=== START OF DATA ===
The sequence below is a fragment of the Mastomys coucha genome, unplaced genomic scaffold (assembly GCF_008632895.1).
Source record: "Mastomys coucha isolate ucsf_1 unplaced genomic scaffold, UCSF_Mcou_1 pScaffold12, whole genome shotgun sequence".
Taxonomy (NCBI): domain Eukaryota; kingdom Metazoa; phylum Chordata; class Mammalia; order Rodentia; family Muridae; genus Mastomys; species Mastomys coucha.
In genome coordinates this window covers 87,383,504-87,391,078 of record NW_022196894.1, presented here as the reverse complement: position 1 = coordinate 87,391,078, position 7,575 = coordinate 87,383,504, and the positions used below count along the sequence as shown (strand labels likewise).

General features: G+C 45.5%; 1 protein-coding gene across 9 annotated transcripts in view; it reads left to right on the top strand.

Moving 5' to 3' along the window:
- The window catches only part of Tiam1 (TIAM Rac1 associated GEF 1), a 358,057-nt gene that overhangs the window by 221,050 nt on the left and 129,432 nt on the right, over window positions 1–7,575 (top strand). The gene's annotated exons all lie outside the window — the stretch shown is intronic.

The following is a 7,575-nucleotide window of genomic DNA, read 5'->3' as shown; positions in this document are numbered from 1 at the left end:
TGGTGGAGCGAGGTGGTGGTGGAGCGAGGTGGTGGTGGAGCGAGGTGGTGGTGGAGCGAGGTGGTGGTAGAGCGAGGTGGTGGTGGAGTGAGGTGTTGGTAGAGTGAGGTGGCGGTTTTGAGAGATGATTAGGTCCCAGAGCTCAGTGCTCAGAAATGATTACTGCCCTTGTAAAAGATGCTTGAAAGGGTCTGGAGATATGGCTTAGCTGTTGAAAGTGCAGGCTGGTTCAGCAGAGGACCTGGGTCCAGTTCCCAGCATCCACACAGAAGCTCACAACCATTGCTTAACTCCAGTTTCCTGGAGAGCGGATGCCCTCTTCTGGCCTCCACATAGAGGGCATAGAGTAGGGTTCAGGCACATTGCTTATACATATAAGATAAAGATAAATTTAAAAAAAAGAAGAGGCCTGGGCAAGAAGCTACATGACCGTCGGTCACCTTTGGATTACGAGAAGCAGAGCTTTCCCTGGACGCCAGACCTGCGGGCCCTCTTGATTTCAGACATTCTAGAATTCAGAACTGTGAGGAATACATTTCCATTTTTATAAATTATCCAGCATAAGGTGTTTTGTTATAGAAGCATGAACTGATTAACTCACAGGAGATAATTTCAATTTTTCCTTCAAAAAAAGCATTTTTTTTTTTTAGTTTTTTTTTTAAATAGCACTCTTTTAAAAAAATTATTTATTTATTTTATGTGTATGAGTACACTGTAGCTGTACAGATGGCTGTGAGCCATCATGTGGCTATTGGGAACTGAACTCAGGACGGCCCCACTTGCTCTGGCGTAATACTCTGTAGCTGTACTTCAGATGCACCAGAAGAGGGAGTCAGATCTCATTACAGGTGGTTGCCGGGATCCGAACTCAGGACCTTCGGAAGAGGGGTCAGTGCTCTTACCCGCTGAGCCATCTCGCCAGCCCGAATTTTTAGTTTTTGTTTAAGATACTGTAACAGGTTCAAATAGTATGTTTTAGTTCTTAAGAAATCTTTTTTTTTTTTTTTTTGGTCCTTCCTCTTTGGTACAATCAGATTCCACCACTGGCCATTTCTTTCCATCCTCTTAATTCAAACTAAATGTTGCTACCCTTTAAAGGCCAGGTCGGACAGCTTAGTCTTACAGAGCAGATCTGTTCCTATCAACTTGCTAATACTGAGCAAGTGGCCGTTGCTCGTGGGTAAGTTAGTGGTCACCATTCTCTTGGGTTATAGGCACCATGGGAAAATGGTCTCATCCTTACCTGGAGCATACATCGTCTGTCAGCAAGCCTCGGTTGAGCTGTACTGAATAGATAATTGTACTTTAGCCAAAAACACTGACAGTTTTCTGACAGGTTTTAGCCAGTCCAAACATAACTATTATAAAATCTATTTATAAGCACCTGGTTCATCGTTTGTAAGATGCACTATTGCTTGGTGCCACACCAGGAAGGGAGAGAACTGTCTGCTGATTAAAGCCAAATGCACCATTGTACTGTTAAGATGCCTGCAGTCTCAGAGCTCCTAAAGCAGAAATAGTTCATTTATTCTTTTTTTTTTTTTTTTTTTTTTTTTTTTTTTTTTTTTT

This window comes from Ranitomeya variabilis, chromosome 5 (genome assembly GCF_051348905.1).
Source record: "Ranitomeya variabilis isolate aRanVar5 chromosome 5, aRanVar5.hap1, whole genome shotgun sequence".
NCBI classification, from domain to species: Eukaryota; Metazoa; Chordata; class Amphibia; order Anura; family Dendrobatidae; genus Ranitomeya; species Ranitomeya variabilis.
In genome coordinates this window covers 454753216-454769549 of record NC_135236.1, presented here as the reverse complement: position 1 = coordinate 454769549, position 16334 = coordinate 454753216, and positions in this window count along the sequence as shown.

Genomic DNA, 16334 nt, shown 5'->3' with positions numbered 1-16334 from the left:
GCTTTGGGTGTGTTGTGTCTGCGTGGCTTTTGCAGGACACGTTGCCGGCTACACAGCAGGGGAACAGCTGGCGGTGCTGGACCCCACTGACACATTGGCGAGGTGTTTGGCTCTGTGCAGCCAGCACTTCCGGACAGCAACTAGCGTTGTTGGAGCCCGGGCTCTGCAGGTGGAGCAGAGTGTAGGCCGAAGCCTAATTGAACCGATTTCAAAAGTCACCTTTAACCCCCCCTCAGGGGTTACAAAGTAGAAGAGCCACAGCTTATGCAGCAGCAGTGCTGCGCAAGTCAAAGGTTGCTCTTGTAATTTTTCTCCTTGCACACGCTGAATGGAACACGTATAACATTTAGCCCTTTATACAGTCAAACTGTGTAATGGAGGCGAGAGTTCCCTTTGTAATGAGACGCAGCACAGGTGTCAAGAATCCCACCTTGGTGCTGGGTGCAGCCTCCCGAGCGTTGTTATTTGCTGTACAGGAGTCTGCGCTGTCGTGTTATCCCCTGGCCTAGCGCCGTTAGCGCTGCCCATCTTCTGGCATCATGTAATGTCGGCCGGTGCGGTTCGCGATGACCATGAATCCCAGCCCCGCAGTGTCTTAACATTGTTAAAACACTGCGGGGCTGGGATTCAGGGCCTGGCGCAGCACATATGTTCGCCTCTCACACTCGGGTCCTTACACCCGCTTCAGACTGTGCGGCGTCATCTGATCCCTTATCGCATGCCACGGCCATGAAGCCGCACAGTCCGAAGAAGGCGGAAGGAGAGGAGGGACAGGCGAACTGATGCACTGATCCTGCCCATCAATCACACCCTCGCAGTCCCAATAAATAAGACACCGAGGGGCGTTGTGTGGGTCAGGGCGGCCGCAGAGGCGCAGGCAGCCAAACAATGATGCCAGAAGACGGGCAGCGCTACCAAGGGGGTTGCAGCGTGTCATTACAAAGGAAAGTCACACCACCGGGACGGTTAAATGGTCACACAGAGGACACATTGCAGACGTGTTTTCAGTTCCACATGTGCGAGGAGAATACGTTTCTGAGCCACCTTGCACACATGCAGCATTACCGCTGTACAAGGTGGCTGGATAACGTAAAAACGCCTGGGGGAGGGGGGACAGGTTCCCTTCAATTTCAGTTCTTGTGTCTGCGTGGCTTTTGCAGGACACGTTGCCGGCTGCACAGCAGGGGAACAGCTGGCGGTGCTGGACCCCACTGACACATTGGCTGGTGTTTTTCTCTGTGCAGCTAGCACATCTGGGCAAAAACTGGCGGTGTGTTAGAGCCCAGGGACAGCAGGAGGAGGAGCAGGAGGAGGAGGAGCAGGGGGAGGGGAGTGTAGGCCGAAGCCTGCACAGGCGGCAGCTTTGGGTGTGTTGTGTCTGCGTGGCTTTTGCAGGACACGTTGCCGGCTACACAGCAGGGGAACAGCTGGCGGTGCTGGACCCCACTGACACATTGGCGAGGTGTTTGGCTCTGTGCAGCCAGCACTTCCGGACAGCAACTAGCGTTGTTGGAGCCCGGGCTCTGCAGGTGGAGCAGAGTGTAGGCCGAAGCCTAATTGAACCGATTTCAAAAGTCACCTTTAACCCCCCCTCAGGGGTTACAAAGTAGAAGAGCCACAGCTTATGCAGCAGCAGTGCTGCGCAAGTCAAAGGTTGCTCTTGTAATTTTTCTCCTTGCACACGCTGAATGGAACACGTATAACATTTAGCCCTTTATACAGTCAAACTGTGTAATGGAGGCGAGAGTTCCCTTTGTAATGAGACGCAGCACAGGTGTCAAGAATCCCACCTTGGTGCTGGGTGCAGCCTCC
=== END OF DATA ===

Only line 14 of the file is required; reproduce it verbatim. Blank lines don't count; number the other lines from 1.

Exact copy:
Genomic DNA, 16334 nt, shown 5'->3' with positions numbered 1-16334 from the left: